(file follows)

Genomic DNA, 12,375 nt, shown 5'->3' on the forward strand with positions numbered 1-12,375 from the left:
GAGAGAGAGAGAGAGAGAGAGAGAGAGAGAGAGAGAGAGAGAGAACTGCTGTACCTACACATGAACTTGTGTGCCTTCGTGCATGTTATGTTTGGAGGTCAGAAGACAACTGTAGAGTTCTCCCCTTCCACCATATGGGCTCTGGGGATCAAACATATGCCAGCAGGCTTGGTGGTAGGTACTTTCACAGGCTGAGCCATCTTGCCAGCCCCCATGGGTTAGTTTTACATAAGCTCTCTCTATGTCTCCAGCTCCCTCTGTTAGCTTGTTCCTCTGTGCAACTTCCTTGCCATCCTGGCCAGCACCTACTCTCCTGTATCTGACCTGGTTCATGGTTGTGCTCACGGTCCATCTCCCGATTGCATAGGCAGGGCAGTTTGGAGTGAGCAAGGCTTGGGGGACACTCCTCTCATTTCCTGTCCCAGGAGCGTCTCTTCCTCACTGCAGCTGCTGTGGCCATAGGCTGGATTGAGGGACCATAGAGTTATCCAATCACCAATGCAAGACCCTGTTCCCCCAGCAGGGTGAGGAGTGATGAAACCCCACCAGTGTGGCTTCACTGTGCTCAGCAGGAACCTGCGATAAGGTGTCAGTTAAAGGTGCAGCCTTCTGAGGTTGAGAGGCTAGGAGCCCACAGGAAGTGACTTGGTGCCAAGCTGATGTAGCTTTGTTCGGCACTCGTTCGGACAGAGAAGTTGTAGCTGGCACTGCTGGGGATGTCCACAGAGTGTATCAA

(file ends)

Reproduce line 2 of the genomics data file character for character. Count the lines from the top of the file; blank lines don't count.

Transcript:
GAGAGAGAGAGAGAGAGAGAGAGAGAGAGAGAGAGAGAGAGAGAACTGCTGTACCTACACATGAACTTGTGTGCCTTCGTGCATGTTATGTTTGGAGGTCAGAAGACAACTGTAGAGTTCTCCCCTTCCACCATATGGGCTCTGGGGATCAAACATATGCCAGCAGGCTTGGTGGTAGGTACTTTCACAGGCTGAGCCATCTTGCCAGCCCCCATGGGTTAGTTTTACATAAGCTCTCTCTATGTCTCCAGCTCCCTCTGTTAGCTTGTTCCTCTGTGCAACTTCCTTGCCATCCTGGCCAGCACCTACTCTCCTGTATCTGACCTGGTTCATGGTTGTGCTCACGGTCCATCTCCCGATTGCATAGGCAGGGCAGTTTGGAGTGAGCAAGGCTTGGGGGACACTCCTCTCATTTCCTGTCCCAGGAGCGTCTCTTCCTCACTGCAGCTGCTGTGGCCATAGGCTGGATTGAGGGACCATAGAGTTATCCAATCACCAATGCAAGACCCTGTTCCCCCAGCAGGGTGAGGAGTGATGAAACCCCACCAGTGTGGCTTCACTGTGCTCAGCAGGAACCTGCGATAAGGTGTCAGTTAAAGGTGCAGCCTTCTGAGGTTGAGAGGCTAGGAGCCCACAGGAAGTGACTTGGTGCCAAGCTGATGTAGCTTTGTTCGGCACTCGTTCGGACAGAGAAGTTGTAGCTGGCACTGCTGGGGATGTCCACAGAGTGTATCAA